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Hubble Spots a Magnificent Barred Galaxy

A bright, white galactic core shines near the center of the image with a faint bar of stars extending from it, diagonally to the right. Faint, hazy spiral arms encircle the core, with several distant stars and bright blue foreground stars with diffraction spikes scattered throughout the image, all against black space.
This NASA/ESA Hubble Space Telescope images showcases the galaxy NGC 2217.
ESA/Hubble & NASA, J. Dalcanton; Acknowledgement: Judy Schmidt (Geckzilla)

The magnificent central bar of NGC 2217 (also known as AM 0619-271) shines bright in the constellation of Canis Major (The Greater Dog), in this image taken by the NASA/ESA Hubble Space Telescope. Roughly 65 million light-years from Earth, this barred spiral galaxy is a similar size to our Milky Way at 100,000 light-years across. Many stars are concentrated in its central region forming the luminous bar, surrounded by a set of tightly wound spiral arms.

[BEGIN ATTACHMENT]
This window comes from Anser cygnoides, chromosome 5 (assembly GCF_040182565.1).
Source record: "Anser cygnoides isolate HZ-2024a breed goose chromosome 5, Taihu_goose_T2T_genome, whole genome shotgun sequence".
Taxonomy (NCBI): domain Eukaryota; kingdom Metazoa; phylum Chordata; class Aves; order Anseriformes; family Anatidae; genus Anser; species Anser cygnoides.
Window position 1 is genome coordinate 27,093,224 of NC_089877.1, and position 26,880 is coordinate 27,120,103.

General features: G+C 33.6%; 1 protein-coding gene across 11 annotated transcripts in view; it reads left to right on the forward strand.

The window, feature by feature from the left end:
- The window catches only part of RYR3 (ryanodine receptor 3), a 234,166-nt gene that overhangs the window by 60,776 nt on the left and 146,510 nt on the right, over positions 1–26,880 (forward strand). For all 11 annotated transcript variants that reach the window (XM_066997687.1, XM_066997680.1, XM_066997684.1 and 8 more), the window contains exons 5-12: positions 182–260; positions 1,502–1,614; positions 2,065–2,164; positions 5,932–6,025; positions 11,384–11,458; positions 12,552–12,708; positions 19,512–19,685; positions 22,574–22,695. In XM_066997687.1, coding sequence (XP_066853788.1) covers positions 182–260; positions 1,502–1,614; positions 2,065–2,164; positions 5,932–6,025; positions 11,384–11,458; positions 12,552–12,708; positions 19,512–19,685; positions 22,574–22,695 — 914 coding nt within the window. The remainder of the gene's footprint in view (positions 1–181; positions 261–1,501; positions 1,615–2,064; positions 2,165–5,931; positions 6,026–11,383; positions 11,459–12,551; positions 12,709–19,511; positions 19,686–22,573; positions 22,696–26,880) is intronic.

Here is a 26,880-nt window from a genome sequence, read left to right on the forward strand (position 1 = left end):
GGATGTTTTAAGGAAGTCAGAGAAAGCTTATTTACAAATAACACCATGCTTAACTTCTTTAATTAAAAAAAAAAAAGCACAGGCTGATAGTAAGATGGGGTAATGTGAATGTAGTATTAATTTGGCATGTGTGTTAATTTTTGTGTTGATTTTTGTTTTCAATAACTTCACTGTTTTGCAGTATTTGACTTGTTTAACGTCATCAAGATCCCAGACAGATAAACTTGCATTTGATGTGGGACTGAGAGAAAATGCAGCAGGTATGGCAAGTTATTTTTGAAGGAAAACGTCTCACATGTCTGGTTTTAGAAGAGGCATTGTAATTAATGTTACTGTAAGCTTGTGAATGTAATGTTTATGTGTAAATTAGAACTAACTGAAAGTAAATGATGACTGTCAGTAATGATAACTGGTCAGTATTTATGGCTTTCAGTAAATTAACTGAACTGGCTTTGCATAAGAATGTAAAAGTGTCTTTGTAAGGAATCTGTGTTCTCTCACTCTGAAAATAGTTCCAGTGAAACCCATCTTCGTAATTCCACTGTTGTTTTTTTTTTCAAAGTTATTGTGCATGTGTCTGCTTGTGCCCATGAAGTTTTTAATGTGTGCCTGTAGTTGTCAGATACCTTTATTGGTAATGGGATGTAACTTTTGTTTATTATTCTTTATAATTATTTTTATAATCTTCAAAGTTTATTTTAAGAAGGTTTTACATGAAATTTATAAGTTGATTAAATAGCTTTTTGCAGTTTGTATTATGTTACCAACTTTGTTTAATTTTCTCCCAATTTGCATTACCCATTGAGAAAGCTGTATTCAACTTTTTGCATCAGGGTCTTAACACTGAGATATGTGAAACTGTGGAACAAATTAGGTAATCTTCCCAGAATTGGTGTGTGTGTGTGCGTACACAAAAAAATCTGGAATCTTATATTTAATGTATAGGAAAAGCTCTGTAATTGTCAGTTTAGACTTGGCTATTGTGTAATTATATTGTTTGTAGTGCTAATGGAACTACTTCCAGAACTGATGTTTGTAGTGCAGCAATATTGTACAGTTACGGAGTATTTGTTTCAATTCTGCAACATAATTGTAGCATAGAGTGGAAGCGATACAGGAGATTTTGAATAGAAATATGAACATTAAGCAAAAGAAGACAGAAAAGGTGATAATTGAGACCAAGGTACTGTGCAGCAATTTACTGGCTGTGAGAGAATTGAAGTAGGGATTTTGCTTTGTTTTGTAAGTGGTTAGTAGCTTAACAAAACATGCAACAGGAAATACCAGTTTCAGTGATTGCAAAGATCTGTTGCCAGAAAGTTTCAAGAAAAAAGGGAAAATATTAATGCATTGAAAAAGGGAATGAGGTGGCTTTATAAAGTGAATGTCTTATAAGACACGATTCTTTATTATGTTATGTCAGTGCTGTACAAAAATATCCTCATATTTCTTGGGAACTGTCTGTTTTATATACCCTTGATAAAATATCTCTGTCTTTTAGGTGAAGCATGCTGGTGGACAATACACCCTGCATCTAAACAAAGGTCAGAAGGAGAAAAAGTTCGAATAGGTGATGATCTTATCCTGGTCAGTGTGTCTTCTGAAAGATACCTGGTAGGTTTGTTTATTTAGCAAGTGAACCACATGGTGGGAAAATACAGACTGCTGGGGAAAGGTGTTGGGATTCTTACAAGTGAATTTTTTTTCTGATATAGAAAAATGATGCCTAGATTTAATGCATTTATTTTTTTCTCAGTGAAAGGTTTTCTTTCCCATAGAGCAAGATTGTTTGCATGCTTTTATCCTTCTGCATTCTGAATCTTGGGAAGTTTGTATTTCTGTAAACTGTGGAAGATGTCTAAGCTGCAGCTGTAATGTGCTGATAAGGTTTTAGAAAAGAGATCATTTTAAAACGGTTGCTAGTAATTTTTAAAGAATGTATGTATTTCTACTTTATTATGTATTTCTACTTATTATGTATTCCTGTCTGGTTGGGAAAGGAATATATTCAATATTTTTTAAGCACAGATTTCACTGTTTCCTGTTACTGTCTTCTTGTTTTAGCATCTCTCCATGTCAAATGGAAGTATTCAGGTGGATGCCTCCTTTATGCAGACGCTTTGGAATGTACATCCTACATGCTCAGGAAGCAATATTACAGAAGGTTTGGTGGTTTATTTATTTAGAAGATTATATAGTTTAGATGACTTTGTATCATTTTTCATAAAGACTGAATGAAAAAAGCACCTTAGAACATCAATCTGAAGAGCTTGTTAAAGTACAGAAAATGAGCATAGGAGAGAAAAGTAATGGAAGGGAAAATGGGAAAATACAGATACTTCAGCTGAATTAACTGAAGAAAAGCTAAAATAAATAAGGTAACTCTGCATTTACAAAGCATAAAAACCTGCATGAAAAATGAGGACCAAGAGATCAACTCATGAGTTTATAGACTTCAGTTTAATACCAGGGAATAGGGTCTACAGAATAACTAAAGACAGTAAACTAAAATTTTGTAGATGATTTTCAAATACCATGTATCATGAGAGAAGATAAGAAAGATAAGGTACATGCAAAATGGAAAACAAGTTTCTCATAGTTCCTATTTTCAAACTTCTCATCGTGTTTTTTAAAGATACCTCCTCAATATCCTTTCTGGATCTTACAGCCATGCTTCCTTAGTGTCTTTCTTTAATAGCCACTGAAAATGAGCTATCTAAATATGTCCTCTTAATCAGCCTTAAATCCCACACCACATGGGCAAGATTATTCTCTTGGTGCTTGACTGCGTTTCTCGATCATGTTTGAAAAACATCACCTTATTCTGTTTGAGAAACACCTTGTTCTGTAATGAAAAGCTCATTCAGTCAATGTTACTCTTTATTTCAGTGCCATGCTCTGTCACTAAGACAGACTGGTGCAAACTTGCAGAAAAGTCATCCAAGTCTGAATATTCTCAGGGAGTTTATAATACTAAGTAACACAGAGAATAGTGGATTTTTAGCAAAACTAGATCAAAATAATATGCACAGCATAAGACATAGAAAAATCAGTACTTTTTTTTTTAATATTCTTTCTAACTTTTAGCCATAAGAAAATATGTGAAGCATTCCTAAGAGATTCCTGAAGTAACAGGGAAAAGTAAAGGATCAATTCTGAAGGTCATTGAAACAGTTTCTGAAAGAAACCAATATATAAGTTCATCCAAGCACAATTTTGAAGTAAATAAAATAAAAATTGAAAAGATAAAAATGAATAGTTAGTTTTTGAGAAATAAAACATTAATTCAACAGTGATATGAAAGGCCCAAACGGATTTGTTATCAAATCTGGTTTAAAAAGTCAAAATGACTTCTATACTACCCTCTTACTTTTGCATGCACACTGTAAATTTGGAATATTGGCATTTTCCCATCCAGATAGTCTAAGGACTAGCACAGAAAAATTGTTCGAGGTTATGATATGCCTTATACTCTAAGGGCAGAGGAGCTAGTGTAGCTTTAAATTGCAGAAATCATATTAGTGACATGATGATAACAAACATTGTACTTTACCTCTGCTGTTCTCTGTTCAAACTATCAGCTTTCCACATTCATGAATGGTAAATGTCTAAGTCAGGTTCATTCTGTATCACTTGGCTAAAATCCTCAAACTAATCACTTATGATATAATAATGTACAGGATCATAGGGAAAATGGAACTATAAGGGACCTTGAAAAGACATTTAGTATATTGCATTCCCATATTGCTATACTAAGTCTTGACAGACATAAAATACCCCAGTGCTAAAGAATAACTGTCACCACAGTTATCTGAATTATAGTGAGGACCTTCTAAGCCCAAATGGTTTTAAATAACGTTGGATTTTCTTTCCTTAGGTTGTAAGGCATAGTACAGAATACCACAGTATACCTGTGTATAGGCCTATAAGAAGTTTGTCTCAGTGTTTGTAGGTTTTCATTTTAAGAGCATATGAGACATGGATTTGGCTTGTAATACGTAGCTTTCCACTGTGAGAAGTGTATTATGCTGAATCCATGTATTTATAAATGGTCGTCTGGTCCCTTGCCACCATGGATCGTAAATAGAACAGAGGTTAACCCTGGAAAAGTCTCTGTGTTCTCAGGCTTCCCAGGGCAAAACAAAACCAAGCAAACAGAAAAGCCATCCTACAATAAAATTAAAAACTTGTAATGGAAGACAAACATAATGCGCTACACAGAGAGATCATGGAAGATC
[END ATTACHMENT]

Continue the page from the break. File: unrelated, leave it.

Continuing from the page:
The central bar in these types of galaxies plays an important role in their evolution, helping to funnel gas from the disk into the middle of the galaxy. The transported gas and dust are then either formed into new stars or fed to the supermassive black hole at the galaxy's center. Weighing from a few hundred to over a billion times the mass of our Sun, supermassive black holes are present in almost all large galaxies.

This image was colorized with data from the Panoramic Survey Telescope and Rapid Response System (Pan-STARRS).

Text credit: European Space Agency (ESA)

Media Contact:

Claire Andreoli
NASA's Goddard Space Flight CenterGreenbelt, MD



Last Updated
Jun 03, 2024
Andrea Gianopoulos
Goddard Space Flight Center
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